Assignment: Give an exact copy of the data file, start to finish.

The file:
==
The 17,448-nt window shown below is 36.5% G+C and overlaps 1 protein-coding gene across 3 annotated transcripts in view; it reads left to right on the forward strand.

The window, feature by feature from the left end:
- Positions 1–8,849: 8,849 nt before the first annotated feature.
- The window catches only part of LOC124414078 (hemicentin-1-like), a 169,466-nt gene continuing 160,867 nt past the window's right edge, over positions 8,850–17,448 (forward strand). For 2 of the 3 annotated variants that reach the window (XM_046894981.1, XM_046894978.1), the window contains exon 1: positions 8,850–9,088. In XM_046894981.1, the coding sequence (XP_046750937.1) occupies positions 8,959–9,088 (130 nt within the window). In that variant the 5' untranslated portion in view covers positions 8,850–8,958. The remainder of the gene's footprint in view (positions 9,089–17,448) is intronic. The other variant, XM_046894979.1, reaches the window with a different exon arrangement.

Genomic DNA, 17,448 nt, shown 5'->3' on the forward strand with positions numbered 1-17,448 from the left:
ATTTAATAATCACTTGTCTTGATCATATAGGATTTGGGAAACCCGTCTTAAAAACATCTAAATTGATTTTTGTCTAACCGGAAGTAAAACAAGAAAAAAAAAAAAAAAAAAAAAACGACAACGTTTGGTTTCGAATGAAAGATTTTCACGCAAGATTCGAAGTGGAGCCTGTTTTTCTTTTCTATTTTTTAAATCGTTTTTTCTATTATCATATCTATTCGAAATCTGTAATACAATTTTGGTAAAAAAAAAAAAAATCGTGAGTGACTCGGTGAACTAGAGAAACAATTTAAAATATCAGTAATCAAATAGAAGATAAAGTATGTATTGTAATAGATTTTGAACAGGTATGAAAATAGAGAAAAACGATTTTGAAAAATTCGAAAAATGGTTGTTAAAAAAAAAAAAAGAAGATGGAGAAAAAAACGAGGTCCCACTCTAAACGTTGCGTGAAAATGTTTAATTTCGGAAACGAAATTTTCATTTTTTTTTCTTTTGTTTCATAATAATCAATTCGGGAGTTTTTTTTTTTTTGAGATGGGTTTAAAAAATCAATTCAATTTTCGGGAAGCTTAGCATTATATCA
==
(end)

The 17,448-nt window shown below is 36.5% G+C and overlaps 1 protein-coding gene across 3 annotated transcripts in view; it reads left to right on the forward strand.

The window, feature by feature from the left end:
- Positions 1–8,849: 8,849 nt before the first annotated feature.
- The window catches only part of LOC124414078 (hemicentin-1-like), a 169,466-nt gene continuing 160,867 nt past the window's right edge, over positions 8,850–17,448 (forward strand). For 2 of the 3 annotated variants that reach the window (XM_046894981.1, XM_046894978.1), the window contains exon 1: positions 8,850–9,088. In XM_046894981.1, the coding sequence (XP_046750937.1) occupies positions 8,959–9,088 (130 nt within the window). In that variant the 5' untranslated portion in view covers positions 8,850–8,958. The remainder of the gene's footprint in view (positions 9,089–17,448) is intronic. The other variant, XM_046894979.1, reaches the window with a different exon arrangement.

Genomic DNA, 17,448 nt, shown 5'->3' on the forward strand with positions numbered 1-17,448 from the left:
ATTTAATAATCACTTGTCTTGATCATATAGGATTTGGGAAACCCGTCTTAAAAACATCTAAATTGATTTTTGTCTAACCGGAAGTAAAACAAGAAAAAAAAAAAAAAAAAAAAAACGACAACGTTTGGTTTCGAATGAAAGATTTTCACGCAAGATTCGAAGTGGAGCCTGTTTTTCTTTTCTATTTTTTAAATCGTTTTTTCTATTATCATATCTATTCGAAATCTGTAATACAATTTTGGTAAAAAAAAAAAAAATCGTGAGTGACTCGGTGAACTAGAGAAACAATTTAAAATATCAGTAATCAAATAGAAGATAAAGTATGTATTGTAATAGATTTTGAACAGGTATGAAAATAGAGAAAAACGATTTTGAAAAATTCGAAAAATGGTTGTTAAAAAAAAAAAAAGAAGATGGAGAAAAAAACGAGGTCCCACTCTAAACGTTGCGTGAAAATGTTTAATTTCGGAAACGAAATTTTCATTTTTTTTTCTTTTGTTTCATAATAATCAATTCGGGAGTTTTTTTTTTTTTGAGATGGGTTTAAAAAATCAATTCAATTTTCGGGAAGCTTAGCATTATATCA